What drew you to the resonator?
I was in a band down in Vancouver playing
electric swing and I was offered a chance
to join a bluegrass band, but I didn’t have
a resonator guitar. I was working at Larrivee
Guitars at the time—with my current building
partner Jason Friesen—and we just thought,
“Why go buy a resonator when we’ve built
so many guitars with Jean Larrivee?” So, we
built our first resonator guitar and it was well
received, so we kept building them.
What influences from other resonator gui-
tars can be found in your shop’s work?
I think Tim Scheerhorn’s name will come up
a lot. As far as resonator guitars, he brought
it to a whole other level with the selection of
his materials, level of craftsmanship, and the
overall sound of his instruments.
I noticed on your site that you use
Scheerhorn designed cones. Are there any
other Scheerhorn parts you use?
We tried out the cones first on my personal
instrument—as I do with all new parts and
ideas—as I’m familiar with how that guitar
sounds, and how the changes affect its tone.
I tried the Scheerhorn cone, and it had a
warm, direct punch with an emphasized mids
and not washy, but clean lows. We also use
a Scheerhorn coverplate because it offers a
removable palm rest, which is nice for allowing a clean access to the saddles for repairs
Why do you use nut-serts with stainless
steel bolts to fasten the coverplate?
Is this an industry standard?
It’s not an industry standard, but there are
some other guys out there doing it, like Paul
Beard. The reason we do this is because it’s
a little knurled insert into the wood, and
as you screw in the stainless steel bolt, it
spreads that knurl into the wood and it just
wedges itself in there. You get a really nice
seal on the coverplate to the body and you
don’t have to worry about stripping the
screw holes when cleaning or adjusting the
Are the tonewoods used on your
resonators similar to tonewoods we
associate with acoustics?
One thing that has to be said about the
resonator guitar is that it’s not like an
acoustic, where the wood is built lightly
to resonate, so when you strum a chord
the whole thing vibrates and you get that
woody tone. The sound generator in a
resonator guitar is the resonator, so you
want to build something that allows the
resonator to speak its best. The most
important thing about the tonewoods used
on a resonator guitar is the deflective characters—how readily it kicks back the tone
that’s produced inside the cavity.
What does the arched-back
option offer players?
The back is thin, like a typical acoustic
guitar. Our first model that came out had
a 3/16" back and top with parallel sides,
so it was a really sturdy guitar. We decided
to thin down the backs and arch them, just
like an acoustic. From the back and profile
shot of our guitars, they look like traditional acoustics—and the reason for that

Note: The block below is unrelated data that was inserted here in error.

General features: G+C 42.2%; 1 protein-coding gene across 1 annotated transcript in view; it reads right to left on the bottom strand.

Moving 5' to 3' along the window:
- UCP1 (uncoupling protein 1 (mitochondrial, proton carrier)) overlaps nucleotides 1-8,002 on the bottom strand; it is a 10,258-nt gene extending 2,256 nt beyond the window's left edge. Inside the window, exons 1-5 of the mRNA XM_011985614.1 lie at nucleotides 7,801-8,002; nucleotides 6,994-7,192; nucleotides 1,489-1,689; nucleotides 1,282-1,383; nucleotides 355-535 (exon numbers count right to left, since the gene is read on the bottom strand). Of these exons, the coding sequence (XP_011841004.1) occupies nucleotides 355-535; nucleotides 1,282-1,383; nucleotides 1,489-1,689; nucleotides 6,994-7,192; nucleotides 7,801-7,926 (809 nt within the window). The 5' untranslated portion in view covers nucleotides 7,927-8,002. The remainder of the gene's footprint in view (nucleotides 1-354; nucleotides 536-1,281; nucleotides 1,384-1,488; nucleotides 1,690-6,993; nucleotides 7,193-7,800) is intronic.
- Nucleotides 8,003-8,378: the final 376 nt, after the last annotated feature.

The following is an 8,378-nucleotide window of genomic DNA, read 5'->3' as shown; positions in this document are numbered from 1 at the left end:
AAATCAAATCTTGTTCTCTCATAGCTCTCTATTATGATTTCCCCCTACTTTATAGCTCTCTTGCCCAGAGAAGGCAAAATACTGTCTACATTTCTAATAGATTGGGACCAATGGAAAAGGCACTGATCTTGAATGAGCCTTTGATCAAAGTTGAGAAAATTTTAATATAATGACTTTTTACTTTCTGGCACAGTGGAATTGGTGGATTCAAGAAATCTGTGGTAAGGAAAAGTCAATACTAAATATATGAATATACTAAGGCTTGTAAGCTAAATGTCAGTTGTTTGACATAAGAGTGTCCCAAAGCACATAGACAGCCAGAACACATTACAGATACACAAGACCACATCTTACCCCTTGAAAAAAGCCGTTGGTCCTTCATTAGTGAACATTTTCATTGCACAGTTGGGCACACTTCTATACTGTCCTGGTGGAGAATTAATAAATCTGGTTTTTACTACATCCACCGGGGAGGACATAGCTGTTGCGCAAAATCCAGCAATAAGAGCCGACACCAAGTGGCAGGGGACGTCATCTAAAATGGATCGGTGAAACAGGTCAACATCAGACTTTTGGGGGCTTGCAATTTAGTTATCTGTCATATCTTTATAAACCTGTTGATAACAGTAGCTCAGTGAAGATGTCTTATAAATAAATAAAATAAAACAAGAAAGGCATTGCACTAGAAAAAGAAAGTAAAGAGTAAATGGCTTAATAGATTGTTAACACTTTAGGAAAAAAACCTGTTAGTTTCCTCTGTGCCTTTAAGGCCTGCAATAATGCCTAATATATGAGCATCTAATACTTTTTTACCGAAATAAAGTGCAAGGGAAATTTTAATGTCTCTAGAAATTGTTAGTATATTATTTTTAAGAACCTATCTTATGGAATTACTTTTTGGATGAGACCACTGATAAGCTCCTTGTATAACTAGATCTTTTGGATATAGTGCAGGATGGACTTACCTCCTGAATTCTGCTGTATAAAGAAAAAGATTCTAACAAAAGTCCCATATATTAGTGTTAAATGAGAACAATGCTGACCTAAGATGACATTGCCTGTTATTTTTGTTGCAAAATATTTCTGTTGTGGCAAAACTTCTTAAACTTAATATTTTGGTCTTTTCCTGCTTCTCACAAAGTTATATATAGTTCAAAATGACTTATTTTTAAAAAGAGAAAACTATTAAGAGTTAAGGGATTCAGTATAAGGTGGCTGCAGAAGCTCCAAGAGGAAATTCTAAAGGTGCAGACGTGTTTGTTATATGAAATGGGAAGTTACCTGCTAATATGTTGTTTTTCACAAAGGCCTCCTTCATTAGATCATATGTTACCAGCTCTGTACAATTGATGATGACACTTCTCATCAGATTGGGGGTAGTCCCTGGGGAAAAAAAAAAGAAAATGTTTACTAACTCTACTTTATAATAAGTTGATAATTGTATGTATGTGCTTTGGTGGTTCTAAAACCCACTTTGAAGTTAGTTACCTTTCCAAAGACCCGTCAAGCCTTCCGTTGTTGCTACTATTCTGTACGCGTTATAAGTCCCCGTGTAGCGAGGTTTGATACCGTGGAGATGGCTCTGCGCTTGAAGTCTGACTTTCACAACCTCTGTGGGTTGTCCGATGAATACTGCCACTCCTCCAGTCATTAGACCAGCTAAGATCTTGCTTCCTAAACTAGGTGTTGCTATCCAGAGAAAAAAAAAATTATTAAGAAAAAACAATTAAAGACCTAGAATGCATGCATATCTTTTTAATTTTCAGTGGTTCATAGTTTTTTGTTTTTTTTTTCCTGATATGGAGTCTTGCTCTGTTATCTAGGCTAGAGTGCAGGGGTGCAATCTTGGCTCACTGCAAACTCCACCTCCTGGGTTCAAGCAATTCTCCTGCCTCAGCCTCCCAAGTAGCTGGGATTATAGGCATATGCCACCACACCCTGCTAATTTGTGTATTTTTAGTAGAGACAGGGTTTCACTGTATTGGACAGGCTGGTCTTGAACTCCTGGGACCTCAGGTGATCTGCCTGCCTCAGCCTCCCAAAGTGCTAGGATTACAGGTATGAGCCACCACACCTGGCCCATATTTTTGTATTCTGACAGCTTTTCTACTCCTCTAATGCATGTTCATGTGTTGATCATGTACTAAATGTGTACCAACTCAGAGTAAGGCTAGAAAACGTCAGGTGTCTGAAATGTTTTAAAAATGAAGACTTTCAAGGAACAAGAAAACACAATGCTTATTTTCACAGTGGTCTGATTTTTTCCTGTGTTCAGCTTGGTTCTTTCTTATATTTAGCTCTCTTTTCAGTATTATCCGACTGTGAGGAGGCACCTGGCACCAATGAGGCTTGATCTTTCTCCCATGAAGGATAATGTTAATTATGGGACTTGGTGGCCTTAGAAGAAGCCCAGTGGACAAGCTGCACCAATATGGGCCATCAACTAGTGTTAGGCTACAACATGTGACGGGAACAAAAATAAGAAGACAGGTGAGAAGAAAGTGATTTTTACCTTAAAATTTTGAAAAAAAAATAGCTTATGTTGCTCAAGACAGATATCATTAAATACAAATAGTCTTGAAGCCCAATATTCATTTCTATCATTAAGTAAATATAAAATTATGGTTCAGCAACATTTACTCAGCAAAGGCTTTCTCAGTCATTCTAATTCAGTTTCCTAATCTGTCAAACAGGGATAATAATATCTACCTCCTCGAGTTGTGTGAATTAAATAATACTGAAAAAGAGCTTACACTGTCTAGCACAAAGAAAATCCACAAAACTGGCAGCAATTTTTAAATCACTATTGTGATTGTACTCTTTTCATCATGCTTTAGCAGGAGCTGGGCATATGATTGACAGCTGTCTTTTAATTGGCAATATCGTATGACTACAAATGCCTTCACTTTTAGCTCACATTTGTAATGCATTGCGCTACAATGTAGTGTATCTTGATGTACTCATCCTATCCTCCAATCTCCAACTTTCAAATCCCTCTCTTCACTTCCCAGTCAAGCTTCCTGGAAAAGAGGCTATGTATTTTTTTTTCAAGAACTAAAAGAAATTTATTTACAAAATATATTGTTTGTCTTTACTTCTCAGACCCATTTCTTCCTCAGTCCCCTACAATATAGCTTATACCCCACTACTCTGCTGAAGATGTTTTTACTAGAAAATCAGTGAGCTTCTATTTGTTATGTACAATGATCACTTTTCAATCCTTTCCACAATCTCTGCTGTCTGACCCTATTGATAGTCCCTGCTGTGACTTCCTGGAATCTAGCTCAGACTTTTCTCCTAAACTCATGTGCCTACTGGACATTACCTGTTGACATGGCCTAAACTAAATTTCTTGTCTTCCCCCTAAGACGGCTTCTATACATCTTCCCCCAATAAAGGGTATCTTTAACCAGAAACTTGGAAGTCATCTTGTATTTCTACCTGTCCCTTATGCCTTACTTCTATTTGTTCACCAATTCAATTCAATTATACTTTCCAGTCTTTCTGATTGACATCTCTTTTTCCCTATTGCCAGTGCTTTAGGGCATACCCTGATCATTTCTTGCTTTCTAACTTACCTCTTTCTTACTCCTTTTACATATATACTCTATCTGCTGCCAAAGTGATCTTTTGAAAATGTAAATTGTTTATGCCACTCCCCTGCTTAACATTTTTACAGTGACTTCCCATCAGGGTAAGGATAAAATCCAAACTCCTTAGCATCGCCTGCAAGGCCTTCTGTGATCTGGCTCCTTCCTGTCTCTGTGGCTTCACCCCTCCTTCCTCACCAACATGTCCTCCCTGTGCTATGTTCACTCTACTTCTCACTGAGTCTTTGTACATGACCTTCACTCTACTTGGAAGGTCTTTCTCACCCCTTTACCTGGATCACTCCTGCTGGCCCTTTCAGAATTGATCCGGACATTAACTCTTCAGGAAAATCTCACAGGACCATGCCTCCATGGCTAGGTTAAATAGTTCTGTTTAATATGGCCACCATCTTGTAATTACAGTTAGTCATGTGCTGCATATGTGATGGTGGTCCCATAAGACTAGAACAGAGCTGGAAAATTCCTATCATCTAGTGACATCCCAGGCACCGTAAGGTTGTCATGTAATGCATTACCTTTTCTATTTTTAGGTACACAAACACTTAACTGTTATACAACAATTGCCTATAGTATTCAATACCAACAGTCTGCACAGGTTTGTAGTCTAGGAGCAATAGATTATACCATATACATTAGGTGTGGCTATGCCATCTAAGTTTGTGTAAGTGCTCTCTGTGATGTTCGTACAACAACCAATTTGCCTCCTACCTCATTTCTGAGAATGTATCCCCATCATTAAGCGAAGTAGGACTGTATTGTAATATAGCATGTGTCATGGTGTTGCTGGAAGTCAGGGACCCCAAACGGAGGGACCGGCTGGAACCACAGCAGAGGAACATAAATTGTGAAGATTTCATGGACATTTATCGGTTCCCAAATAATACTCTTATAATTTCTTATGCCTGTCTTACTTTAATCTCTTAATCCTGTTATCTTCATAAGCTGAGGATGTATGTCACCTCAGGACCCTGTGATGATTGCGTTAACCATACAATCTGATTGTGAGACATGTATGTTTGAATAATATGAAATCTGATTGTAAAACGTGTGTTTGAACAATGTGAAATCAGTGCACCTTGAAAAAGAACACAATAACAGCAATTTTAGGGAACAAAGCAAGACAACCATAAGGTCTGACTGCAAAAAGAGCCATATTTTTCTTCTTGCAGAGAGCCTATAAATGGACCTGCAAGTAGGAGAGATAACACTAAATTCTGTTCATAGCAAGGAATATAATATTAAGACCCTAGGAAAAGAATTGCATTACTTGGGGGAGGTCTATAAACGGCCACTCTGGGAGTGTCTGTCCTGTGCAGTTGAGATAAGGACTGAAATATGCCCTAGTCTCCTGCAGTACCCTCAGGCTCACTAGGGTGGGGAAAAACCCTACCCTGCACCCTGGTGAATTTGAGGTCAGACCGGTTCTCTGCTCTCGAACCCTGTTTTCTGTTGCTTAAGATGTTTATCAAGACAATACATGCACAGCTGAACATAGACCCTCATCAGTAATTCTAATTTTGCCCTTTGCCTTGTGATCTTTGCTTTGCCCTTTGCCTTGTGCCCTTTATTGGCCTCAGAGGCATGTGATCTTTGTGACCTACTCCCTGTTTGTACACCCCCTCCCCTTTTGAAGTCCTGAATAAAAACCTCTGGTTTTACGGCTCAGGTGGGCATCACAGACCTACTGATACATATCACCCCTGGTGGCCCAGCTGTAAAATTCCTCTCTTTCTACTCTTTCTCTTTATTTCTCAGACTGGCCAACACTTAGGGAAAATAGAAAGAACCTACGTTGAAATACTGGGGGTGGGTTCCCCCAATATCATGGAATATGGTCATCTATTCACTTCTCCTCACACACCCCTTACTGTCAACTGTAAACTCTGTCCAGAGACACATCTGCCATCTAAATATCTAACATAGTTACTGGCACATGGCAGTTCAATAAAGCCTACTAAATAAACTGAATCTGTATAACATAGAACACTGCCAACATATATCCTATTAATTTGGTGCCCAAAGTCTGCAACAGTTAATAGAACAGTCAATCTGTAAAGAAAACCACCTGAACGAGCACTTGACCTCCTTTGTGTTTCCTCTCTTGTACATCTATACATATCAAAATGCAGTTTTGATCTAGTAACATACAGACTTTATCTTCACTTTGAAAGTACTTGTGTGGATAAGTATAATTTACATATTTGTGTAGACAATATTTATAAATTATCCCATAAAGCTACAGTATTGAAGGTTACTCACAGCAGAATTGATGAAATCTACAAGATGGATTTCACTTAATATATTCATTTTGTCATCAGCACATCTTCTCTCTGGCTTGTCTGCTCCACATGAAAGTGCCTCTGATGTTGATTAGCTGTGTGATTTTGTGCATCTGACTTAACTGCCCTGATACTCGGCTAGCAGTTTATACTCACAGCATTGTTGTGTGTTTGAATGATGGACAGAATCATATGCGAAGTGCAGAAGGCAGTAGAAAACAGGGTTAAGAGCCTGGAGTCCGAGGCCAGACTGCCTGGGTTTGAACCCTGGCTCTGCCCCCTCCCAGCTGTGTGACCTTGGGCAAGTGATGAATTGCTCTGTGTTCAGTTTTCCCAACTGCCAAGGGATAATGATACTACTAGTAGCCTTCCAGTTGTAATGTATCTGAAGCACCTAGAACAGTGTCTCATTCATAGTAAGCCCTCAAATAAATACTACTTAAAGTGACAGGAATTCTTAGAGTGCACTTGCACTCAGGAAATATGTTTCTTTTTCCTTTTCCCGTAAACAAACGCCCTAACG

was to use the soundpost to activate the
back to produce a tone.
Do you guys offer any particular brand of
pickups for your guitars?
Because the sound of the resonator is so
complex—it’s produced in two different
areas—the projection of the aluminum
cone out of the front and the body cavity
as well, a good well-placed mic is often
preferred. When a mic is not an option, we
have been putting in Schertler BASIK pickups co-designed with Tim Scheerhorn. It’s a
nice, warm-sounding pickup and represents
the complex sound of the resonator quite
nicely. We often discuss pickup options with
our roundneck customers depending on the
desired resulting tone.
How far are you willing to let customers
design and customize their guitars?
Our key focus is to build something that
people will be happy playing for a long
time, so within certain parameters, we’ll
listen to their ideas and recommend different woods, parts and setups. We both
really enjoy working with our customers.
Ultimately, our name is on the guitar, so it
has to be something both the customer and
we can appreciate and stand by.
Why should someone turn to Rayco
for a resonator guitar?
Our sound is very unique and distinct,
which goes back to how we set our braces
that produce those midrange tones. Resos
have inherent highs and lows—produced
off the back of the cone—but it’s important
to have those mids, which cut through the
mix. With the strong mid-presence, our guitars are naturally very loud.
Who are some professional
players using your guitars?
We have Chad Jeffers [Carrie Underwood],
Chad Graves [Valerie Smith and Liberty
Pike], Todd Livingston [Ralph Stanley II],
Randy Kohrs, Sally Van Meter, Keith Scott
(Bryan Adams), David Lafleur and Jerry
What’s your building philosophy?
Jason and I are very thankful to have worked
with Jean Larrivee, because we learned that
it’s important to pay attention to the quality of materials and parts. In addition, we
always have to make sure that our level of
craftsmanship is impeccable. We always try
to push and challenge each other, and not
settle for mediocrity.
Master Grade Koa-bodied resonator